Three considerations for selecting the right enclosure
Choosing the right enclosure goes beyond the basic design; users also need to consider value, design flexibility, and modifications to the plant floor.
The enclosure is the foundation of a machine or other plant-floor or facility system, but it is often the last consideration in building the spec and deciding on the purchase budget. Enclosures serve two basic functions: it is a mounting space to place controls, switchgear and protective devices; the other function is environmental and contact protection.
When it comes to freestanding enclosure design, there are two basic options: modular and unibody. Both provide mounting surfaces, doors for pushbuttons or human-machine interfaces (HMIs), and sidewalls for climate control. They also provide mounting surface as well as contact and hazard protection.
Modular enclosures are typically frame-based systems. The frame delivers the strength to support the enclosure and all its components. Exterior panels, including the roof, sidewalls and doors provide load-bearing capabilities and environmental protection.
Unibody enclosures use a thicker gauge steel welded into a box shape. They also include a door configuration with lift-off or welded hinges. The walls are welded together to provide support for the unit and the mounted controls.
Beyond the enclosure’s construction, different considerations apply for each application. Three of the most important are:
- Design flexibility
- Ongoing modifications.
1. Understanding value
What is value? There’s a formula that highlights the purchase price of an enclosure plus the use costs equals the total cost of ownership (TCO). Other models may put in operating costs, which would cover maintenance and downtime. The big question is: What value does the enclosure deliver over time versus the initial purchase price?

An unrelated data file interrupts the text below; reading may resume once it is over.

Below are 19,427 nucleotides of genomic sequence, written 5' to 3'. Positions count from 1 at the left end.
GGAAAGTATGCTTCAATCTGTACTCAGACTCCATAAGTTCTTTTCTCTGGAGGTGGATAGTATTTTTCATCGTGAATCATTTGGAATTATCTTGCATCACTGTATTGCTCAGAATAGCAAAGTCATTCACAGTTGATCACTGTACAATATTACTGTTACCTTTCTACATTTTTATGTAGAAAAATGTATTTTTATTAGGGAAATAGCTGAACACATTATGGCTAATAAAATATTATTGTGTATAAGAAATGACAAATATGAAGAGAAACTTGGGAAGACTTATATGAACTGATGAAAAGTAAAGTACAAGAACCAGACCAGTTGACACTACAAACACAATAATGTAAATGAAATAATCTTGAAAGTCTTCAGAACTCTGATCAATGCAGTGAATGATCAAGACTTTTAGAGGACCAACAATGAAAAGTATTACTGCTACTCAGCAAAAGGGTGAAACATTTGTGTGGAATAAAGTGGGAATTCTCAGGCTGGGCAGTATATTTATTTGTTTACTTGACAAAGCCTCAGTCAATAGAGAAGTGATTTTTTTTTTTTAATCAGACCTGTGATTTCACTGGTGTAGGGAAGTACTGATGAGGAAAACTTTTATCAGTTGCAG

Value is the opposite of waste. Waste is the hidden costs users may not consider in the purchase price. This includes mounting panel preparation, grinding off paint to ensure proper ground, and tooling replacement costs from working with thicker steel. All of these add to the total cost.
Let’s think about human nature. What do employees do when they shut an enclosure? Is it a quarter turn of the wrist or is it multiple locking mechanisms that take a lot of time? Most people don’t even fasten those down. If it’s a clamp lever cover box, users may clamp the top ones and leave the bottom ones open. This negates the NEMA rating; the protection they’ve paid for is failing and placing equipment and people at risk of harm.
While it’s in our DNA to find the quickest and easiest way to get things done, this is where design needs to save people from their tendencies. For instance, a quick turn lock with foamed-in-place gaskets could completely seal and lock a door to the proper protection level.
If we look at the formula again, we see value is dimensional based on time, labor, protection and other factors not part of the initial equation.